Egads! It appears that I missed National Pet Travel Safety Day (January 2) so I hope you will be gracious enough to permit a belated post on the subject. There are many aspects on traveling with pets that I could cover, and as cats and dogs travel VERY differently, it would entail a rather lengthy post. Here are some links for general car travel, practical pointers, traveling cross-country, assorted tips, and considerations when taking a road trip or traveling by plane.
I am most familiar with traveling by car. In these cases, I was transporting cats to the vet (the most common reason for travel), moving residences (twice), and from the shelter (once for each cat). Here are a few things that I have learned from traveling with my cats:
- Freaked out. Traveling is immensely stressful to most cats. It is very rare for a cat to not think the apocalypse is upon them when they are in the car. Boudicca will frantically meow nonstop whether she is in the car for three minutes or three hours. Some pets will have accidents due to stress. Other pets get motion sickness.
- No loose cats. DO NOT travel with a cat loose in a car, even if you are not going far or your cat is not obviously having a nervous breakdown. I’ve placed cats in cardboard boxes and plastic bins in lieu of carriers but never let a cat just hang out on the backseat. In these rare circumstances, I always sit in the backseat with the alternate container ensuring that the cat remains confined while a friend drives us to the vet.
- Beware the quiet ones. You may have the most docile cat under the sun at home but when the carrier comes out, your chill fur ball turns into a bristling Hulk of angry, panicked cattitude. Cats are amazingly strong, fierce, fast, and have LOTS OF POINTY ENDS. Oh, they can be loud too. There’s a reason why it’s called a caterwaul.
- Request backup. Do not be ashamed if you need to enlist help getting your slim 6 lb cat into a carrier. It is a collaborative effort getting any one of my trio into a carrier. For this reason (and many others) it is advantageous to befriend cat whisperers. Wearing a motorcycle jacket or other tough protective gear wards off claw marks and reduces the chance of at least one of you bleeding.
- Hidden in plain sight. Rather than taking the carrier out of storage only when you take your cat to the vet for their annual exam, leave the carrier out if possible. Our vet suggested that the carrier be treated like a piece of furniture if at all possible. We have ours stored under the end tables in the living room. The carrier door is unlatched so the cats can explore at will. We periodically use the laser pointer and treats to entice the cats inside so they can associate the carrier with a positive, no-stress experience. Some cats will sleep on top of them or use them as ledges. Others will use them as retreats to safety, as it feels like a cave (this is why cats also like boxes). Charlie hid in a carrier occasionally during the first few weeks after we brought him into our home. Now the boys regularly hide behind the carrier and ambush one another as they would with any other piece of furniture.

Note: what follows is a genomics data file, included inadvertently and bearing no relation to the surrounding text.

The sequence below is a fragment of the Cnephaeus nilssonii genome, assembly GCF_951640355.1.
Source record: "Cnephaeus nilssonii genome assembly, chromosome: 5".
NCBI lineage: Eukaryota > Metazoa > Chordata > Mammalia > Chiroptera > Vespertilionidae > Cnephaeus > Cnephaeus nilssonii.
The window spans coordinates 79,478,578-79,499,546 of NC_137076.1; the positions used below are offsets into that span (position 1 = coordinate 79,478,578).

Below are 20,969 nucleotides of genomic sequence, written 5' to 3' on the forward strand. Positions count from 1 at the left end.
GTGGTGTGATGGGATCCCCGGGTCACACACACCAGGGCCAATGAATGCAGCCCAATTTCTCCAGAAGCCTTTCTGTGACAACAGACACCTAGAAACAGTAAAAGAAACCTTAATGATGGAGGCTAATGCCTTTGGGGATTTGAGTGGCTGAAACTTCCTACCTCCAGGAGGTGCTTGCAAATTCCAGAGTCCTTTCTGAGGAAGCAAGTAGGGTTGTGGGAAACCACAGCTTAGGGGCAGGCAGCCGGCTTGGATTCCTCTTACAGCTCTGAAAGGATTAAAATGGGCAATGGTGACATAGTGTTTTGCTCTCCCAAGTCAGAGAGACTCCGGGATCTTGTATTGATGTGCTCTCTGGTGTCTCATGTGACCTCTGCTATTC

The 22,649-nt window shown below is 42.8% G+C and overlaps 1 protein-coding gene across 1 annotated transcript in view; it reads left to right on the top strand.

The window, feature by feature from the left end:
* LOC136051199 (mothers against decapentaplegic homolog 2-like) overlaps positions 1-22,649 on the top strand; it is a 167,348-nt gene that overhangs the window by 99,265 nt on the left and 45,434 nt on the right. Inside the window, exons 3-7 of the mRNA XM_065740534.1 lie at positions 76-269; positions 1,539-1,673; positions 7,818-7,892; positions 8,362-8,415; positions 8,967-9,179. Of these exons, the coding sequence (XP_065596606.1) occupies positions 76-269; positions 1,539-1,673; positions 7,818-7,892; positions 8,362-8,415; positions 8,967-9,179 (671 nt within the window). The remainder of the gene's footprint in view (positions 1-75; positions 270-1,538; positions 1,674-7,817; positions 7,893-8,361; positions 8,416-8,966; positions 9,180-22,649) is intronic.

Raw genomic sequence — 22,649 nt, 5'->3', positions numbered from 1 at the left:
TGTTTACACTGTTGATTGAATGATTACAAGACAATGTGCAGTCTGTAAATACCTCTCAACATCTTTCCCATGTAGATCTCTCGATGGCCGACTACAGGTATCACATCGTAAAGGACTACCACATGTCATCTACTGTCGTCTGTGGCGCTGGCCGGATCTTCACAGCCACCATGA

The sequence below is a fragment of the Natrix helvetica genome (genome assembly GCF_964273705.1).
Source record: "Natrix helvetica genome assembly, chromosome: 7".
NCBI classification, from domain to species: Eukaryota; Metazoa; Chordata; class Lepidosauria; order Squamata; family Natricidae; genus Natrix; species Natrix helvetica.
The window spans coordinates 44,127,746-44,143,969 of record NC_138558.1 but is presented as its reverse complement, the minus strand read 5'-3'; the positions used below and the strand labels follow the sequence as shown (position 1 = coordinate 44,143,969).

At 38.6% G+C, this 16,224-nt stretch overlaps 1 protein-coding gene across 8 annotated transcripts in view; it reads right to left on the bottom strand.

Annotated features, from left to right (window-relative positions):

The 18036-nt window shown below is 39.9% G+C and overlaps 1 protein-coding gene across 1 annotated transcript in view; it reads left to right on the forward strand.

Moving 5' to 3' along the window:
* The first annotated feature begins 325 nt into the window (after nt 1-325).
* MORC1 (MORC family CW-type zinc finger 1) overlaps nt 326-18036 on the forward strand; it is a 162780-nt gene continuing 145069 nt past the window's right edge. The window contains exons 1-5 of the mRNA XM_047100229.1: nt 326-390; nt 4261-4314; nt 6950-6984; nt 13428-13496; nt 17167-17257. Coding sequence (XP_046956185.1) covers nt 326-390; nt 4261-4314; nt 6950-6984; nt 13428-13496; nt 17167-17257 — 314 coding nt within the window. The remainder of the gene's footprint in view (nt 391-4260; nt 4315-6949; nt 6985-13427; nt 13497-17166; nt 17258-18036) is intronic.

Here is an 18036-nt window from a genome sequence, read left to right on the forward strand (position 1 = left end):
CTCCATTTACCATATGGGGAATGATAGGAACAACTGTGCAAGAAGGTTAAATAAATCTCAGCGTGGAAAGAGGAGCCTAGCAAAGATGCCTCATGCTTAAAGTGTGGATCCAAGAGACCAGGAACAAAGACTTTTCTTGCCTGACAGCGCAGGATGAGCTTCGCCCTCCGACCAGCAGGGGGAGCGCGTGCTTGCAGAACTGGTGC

- Don’t forget your towel. Charlie has a total meltdown when he realizes he is going to the vet. (He has been sedated at the vet’s office before. Poor guy.) In order to calm him, we put a towel over him. This might seem silly but, for him, it works. He stops struggling so much when we put a towel over his eyes and he relaxes a bit. (His grumbling commentary keeps going, mind you.) Using the towel, we make a purrito and put him into the carrier. It’s a win if in the process he hasn’t cussed us out, drawn blood, or peed on anyone, and we aren’t late to the vet appointment.
- You’re gonna need a bigger carrier. I use a carrier that was originally designed to hold a small to medium-sized dog. (It was actually a carrier that my parents had used to transport our Miniature Schnauzers.) Many carriers designed for cats are smaller than this. I found trying to get Boudicca, a fairly tall cat, through a typical small cat carrier was just not going to happen. Her haunches were too big and it was too stressful for her being squished through the door. So we obtained one that more comfortably contained our house panther. We are able to stand the carrier on its end and slide her backwards (tail-first) inside. A larger carrier also gives her sufficient room to move around and stand. (NB: In a pinch, such as an emergency, a larger carrier would be handy as you could hold, in theory, two cats.)
Of course, there are many types of carriers available. There are duffels, slings, collapsibles, scrunched bags, and many others. I have friends who use different types of carriers to accommodate the needs of their individual cats and their own preferences. I’ve only used hard plastic carriers so I can only speak to my own experience there.
The most important thing to remember when traveling with your pet is that you, as the owner, must be the responsible one. You are acting on behalf of your pet. You have to think about safety. You have to be cautious. You have to check things out and do your research. Ask questions. Be prepared.
The links I included at the top of the post are useful and many of the suggestions apply to dogs as well. For additional information about pet travel safety, check out at this guide, this article for Pet Travel Safety Day, and this report, which gives a handy rundown about safety in cars with your pet.